The Yale University Open Data Access (YODA) Project is announcing the first-ever broad availability of clinical trial data for medical devices and diagnostics by a company. This historic expansion of data sharing is made possible through collaboration with Johnson & Johnson.
In this groundbreaking move, results from the clinical trails of the Medical Devices and Diagnostics businesses of Johnson & Johnson will be made available to researchers through an agreement with the Yale YODA Project. This establishes a fully independent intermediary to manage requests and promote data use, just as it has done with its pharmaceutical clinical trial data.
The YODA Project will continue to act as a bridge between investigators and Johnson & Johnson's pharmaceutical and device and diagnostics businesses. Under the arrangement, the YODA Project will approve or deny requests from investigators for de-identified patient data associated with the pharmaceutical, medical device, and diagnostic clinical trials conducted by Johnson & Johnson companies. This expanded scope that now includes device and diagnostic studies is another step forward in the continuing evolution of open science in clinical medicine.
"This action will benefit society and represents a major step forward in the effort to promote data sharing, as Johnson & Johnson's leadership in this area now extends from sharing its drug data to sharing its device and diagnostics data," said Dr. Harlan Krumholz, professor of medicine and leader of the YODA Project. "We hope this action serves as a catalyst to others to join the momentum on open science."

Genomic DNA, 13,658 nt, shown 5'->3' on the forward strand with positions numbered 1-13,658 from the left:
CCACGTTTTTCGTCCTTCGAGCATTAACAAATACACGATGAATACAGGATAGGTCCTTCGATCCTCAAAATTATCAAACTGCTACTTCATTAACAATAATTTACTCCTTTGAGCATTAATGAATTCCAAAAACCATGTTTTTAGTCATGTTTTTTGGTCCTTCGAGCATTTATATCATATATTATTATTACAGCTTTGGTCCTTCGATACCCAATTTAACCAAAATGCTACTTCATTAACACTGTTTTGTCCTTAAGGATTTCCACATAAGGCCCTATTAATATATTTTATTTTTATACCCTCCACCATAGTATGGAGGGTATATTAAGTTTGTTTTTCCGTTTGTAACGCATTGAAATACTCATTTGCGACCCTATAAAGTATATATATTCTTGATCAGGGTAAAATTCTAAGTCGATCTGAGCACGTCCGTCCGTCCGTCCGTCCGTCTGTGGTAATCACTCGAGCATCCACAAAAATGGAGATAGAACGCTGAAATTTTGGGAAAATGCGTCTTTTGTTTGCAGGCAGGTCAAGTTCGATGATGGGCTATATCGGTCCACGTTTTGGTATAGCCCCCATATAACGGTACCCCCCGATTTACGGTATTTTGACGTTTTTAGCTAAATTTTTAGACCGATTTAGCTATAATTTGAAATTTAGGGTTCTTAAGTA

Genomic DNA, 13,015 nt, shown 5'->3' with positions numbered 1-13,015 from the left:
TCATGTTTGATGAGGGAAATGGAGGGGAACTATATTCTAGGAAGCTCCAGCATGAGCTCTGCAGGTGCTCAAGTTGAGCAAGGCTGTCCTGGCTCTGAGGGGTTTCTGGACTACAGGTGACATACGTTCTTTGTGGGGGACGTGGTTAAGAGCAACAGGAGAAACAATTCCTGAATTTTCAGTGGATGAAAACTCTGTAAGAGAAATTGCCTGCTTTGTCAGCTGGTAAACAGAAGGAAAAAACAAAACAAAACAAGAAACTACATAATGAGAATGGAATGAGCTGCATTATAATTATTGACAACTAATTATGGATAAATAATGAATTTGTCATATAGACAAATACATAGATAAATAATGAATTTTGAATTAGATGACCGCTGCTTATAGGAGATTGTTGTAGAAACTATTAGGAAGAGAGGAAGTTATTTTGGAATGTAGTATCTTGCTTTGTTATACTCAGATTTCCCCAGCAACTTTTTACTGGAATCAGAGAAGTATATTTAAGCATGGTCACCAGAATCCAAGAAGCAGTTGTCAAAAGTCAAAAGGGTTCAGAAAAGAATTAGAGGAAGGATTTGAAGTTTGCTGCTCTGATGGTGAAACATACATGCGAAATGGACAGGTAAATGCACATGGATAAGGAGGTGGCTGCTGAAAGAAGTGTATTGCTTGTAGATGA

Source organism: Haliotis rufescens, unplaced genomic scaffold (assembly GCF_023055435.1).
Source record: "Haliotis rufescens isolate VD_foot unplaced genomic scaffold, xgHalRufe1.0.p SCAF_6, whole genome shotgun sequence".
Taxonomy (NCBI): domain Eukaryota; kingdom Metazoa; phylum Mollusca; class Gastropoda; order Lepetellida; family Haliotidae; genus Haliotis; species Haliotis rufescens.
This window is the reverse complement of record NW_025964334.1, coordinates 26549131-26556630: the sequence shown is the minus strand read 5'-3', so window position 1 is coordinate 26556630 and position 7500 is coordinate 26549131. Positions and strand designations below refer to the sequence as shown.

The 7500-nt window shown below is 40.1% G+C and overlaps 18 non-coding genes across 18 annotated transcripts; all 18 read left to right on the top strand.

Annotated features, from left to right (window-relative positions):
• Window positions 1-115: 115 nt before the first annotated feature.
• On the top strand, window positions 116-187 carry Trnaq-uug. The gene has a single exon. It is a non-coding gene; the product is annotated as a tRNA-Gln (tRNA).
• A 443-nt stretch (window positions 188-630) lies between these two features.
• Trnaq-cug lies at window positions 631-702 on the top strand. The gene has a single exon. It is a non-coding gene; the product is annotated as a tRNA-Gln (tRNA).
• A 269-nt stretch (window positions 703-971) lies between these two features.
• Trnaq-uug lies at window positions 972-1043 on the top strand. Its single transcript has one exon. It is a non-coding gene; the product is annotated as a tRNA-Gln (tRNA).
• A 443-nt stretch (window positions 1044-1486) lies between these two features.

Dr. Joseph Ross, associate professor of medicine and member of the YODA Project, added, "Data sharing maximizes knowledge generation from clinical research studies, enabling multiple investigators to use the data for additional research projects. Through sharing of clinical trial data for medical devices, we can now learn more about these important medical treatments."
Dr. Joanne Waldstreicher, chief medial officer of Johnson & Johnson said, "Sharing data from clinical trials leads to greater insights in medicine. This agreement with the YODA Project underscores Johnson & Johnson's commitment to responsibly share clinical trial data with researchers in a way that we believe advances medical science and public health."
Requests for data may be directly submitted to the YODA Project through its website.
Explore further: Safety review of bone growth product ushers in new era of data sharing